Referendum steering committee fighting student apathy within itself


Selena Favela

Members of the infrastructure steering committee Gentry Thiesen (left), Hannah Foster (center), and Ashley Estes (right) present during open forum of the Student Government Association meeting Wednesday, Nov. 14.

As an upcoming student fee referendum nears, the Shock the Future steering committee is trying to combat student apathy — while at the same time combating apathy within the steering committee.

Monday’s committee meeting included a complaint by health professions representative Max Karst, who handles logistics for the committee. Few members of the committee, made up of students representing different colleges, have been signing up for town halls and tabling events, he said.

“We have a lot of blank spaces,” Karst said. “We had a tabling today, but nobody could do it.”

That led Associate Vice President for Student Affairs Aaron Austin to chime in: “[Max] is doing a great job of carrying the load for everybody — but he’s carrying the load for everybody.”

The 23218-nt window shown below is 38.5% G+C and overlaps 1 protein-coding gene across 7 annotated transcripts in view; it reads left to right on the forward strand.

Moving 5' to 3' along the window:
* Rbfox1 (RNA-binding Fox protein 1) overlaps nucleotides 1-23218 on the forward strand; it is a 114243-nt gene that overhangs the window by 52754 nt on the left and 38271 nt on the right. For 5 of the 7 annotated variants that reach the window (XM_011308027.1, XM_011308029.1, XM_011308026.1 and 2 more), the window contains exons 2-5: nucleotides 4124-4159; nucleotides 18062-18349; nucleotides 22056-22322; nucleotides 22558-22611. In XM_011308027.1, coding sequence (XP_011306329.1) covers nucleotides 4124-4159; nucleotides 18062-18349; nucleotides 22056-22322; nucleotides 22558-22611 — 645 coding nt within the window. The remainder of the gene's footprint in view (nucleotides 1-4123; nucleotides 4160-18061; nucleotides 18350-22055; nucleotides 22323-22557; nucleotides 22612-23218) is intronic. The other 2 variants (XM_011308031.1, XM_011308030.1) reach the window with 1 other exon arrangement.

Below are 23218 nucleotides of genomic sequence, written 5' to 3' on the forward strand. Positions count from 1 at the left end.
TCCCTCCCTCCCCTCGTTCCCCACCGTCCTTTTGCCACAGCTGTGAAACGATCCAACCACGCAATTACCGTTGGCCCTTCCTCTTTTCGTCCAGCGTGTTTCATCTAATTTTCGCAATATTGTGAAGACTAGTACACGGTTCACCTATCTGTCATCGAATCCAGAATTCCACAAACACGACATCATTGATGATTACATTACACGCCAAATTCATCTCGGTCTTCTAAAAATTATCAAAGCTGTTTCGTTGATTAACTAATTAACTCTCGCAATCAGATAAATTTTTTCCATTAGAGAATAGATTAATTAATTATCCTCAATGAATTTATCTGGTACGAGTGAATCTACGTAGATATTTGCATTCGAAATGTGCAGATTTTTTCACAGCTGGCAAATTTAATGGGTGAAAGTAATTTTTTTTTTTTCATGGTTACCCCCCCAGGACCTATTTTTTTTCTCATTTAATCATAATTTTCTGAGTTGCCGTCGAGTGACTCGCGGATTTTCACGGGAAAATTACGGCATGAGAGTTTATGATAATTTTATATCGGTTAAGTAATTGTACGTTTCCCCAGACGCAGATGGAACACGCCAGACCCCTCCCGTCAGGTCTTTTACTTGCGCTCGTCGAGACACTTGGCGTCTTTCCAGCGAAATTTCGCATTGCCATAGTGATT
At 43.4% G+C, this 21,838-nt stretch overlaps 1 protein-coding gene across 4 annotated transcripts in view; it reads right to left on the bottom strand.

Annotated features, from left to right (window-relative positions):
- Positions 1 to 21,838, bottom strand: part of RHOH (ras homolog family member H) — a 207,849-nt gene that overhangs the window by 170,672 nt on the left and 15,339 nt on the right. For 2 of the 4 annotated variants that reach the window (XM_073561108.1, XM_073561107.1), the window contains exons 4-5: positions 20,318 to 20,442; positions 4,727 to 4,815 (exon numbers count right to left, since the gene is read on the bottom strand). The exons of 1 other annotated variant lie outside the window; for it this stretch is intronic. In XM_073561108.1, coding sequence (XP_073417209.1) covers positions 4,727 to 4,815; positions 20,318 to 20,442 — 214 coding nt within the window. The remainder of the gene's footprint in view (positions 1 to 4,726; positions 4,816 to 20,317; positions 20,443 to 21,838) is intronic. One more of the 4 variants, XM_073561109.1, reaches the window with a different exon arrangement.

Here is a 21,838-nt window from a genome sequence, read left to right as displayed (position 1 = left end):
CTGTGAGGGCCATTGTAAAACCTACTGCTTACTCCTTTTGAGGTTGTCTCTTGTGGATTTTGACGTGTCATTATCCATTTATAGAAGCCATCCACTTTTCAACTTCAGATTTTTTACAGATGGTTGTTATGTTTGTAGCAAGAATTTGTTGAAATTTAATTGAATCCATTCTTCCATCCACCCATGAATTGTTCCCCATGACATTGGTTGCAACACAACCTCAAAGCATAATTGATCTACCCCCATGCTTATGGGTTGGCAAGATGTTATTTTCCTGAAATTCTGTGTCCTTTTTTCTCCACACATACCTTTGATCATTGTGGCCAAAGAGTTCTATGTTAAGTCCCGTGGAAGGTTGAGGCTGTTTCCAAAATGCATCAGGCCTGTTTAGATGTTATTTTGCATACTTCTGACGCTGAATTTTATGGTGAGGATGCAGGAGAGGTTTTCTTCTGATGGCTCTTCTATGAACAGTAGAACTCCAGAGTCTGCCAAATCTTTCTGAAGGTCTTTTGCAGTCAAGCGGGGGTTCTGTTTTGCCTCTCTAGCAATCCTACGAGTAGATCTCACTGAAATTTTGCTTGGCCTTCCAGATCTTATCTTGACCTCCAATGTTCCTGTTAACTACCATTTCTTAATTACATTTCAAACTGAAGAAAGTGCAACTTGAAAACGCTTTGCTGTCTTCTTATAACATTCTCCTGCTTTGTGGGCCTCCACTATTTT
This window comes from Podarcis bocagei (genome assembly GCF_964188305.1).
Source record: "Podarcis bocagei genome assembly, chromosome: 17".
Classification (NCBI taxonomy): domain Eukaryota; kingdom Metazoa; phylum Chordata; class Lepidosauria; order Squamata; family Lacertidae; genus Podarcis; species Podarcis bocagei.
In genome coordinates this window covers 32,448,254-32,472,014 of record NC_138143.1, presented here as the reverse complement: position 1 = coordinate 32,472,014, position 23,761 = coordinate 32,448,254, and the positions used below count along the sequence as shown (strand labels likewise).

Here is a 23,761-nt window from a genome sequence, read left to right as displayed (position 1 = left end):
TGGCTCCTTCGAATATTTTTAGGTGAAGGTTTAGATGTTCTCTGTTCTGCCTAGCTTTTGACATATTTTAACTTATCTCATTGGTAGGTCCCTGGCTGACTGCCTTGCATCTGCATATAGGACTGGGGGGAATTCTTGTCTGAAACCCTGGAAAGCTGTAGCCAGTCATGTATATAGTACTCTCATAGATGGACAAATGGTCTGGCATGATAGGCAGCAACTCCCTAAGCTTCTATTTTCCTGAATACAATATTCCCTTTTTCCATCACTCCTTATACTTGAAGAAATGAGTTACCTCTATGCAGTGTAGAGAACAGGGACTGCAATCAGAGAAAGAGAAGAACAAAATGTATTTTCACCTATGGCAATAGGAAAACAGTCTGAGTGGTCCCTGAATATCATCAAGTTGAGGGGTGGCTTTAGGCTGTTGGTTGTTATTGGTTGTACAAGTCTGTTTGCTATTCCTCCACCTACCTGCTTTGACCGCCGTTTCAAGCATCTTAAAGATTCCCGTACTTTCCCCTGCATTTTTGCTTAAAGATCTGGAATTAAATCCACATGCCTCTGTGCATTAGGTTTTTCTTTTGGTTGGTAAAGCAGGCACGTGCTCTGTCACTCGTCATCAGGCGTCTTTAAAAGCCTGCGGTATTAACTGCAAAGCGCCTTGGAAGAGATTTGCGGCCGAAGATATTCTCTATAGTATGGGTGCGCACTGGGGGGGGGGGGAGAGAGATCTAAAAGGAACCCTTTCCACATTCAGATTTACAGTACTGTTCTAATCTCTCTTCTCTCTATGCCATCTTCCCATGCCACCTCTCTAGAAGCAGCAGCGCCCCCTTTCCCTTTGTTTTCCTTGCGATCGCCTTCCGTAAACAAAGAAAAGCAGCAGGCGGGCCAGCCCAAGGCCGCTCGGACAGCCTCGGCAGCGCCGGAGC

Students on the committee are tasked with gathering feedback from their respective colleges, and with making sure students are aware of what exactly’s happening with the referendum.

The Sunflower reached out to all 26 members of the committee in early January for input on the initiative and referendum. Only three members responded, one of them being Karst.

The committee meeting, which included 17 of its 26 members Monday, went into a discussion of alternate, easier to understand ways of presenting the $6-per-credit-hour fee increase, which will primarily fund a new business school.

Student Involvement Director Nancy Loosle pitched the idea of comparing the fee increase to “about twelve Starbucks runs” per semester.

Student Government Vice President Shelby Rowell shot that suggestion down, saying, “I’m not sure about that one — it may be a little patronizing.”

Committee members agreed that sticking to the numbers — by saying it’s about a .0225 percent, or $720 increase, for a four-year in-state degree — would be a better approach.